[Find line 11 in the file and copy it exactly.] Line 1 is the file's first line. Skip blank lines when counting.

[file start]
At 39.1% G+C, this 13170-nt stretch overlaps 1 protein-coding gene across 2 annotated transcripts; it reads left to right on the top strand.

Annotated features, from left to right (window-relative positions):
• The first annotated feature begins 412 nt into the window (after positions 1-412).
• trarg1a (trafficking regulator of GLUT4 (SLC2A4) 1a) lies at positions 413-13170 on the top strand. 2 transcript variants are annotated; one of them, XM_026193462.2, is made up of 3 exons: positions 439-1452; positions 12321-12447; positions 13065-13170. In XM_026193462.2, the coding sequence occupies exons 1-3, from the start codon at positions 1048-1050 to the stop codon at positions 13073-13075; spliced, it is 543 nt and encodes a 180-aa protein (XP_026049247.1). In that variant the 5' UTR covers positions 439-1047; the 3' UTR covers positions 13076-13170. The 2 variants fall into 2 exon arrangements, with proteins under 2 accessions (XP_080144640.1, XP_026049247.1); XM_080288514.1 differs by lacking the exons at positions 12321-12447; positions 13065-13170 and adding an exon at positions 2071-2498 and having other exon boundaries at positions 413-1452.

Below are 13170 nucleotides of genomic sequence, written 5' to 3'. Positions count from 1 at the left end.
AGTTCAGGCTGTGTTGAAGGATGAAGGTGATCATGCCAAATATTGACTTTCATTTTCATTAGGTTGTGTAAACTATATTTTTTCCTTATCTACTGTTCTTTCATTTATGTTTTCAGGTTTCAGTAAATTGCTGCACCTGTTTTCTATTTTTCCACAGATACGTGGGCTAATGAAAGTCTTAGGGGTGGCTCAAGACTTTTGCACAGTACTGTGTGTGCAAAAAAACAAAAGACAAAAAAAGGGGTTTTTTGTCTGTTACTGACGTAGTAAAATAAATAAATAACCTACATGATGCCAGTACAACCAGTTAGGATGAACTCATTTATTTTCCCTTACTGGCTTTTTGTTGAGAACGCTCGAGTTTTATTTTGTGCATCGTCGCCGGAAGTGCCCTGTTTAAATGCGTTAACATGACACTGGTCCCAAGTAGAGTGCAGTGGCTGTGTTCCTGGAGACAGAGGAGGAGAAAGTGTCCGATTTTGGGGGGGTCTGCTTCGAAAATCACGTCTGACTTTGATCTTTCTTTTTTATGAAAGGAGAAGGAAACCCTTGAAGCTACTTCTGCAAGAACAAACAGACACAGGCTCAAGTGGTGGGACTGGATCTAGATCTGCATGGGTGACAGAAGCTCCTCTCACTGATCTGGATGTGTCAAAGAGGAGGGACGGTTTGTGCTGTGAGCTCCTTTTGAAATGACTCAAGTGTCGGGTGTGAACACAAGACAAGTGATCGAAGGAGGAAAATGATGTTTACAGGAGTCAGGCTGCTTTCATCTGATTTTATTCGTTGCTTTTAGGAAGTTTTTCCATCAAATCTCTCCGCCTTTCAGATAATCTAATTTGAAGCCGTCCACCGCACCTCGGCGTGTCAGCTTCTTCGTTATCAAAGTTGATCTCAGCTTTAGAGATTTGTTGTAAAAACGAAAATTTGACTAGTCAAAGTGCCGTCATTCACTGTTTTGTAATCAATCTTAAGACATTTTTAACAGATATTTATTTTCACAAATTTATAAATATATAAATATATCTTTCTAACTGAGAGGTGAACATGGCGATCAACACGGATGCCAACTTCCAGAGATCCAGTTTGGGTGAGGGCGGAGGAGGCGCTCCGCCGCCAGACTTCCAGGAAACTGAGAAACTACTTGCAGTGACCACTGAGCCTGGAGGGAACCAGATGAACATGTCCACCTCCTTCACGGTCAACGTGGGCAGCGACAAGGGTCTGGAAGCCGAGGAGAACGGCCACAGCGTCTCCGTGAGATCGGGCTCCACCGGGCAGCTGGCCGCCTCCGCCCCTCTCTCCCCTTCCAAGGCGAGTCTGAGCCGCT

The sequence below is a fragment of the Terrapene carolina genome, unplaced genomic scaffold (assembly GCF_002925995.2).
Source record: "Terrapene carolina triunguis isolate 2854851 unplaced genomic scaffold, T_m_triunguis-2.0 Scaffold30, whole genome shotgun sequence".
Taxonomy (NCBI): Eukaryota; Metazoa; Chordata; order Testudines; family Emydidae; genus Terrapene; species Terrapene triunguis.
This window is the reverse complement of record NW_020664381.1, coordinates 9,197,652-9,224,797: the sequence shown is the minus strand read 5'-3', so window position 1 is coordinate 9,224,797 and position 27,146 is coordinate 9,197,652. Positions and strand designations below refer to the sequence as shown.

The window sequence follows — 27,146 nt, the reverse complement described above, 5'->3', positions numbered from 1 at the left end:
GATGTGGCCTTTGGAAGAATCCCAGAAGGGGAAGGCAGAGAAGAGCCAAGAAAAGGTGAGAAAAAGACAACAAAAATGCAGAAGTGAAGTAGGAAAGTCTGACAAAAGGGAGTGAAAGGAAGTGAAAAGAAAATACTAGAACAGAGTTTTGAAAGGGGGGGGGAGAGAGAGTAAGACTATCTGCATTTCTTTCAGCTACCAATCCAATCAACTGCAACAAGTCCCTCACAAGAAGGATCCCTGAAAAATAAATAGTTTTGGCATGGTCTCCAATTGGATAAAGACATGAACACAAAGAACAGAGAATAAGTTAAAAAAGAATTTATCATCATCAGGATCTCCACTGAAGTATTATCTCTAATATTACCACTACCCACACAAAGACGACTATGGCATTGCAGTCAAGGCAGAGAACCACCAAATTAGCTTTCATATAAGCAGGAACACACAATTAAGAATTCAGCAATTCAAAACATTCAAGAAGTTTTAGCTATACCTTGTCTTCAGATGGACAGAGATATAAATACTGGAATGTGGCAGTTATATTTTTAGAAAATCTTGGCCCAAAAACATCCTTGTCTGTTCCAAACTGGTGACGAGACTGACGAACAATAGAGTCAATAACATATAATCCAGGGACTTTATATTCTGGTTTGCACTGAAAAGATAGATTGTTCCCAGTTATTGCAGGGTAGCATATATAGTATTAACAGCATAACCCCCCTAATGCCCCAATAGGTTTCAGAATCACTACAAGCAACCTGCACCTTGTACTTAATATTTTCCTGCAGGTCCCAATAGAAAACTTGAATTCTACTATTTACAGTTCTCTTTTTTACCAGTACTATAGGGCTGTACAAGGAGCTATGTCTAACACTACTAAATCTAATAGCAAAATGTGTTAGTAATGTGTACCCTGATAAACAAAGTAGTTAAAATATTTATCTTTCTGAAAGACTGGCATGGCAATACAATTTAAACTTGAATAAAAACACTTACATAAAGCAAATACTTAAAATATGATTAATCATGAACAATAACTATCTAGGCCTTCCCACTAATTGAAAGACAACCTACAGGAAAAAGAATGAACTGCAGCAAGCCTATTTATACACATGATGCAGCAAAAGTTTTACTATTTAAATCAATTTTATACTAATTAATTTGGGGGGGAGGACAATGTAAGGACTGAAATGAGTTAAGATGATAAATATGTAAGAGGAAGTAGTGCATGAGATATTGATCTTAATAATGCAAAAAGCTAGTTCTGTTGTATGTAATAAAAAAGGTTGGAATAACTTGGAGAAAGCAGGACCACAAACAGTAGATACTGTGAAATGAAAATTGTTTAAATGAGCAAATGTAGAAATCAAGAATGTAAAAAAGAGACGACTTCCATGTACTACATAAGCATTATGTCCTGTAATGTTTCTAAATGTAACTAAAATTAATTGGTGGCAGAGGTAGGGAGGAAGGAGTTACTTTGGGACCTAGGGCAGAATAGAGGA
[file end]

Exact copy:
The window sequence follows — 27,146 nt, the reverse complement described above, 5'->3', positions numbered from 1 at the left end: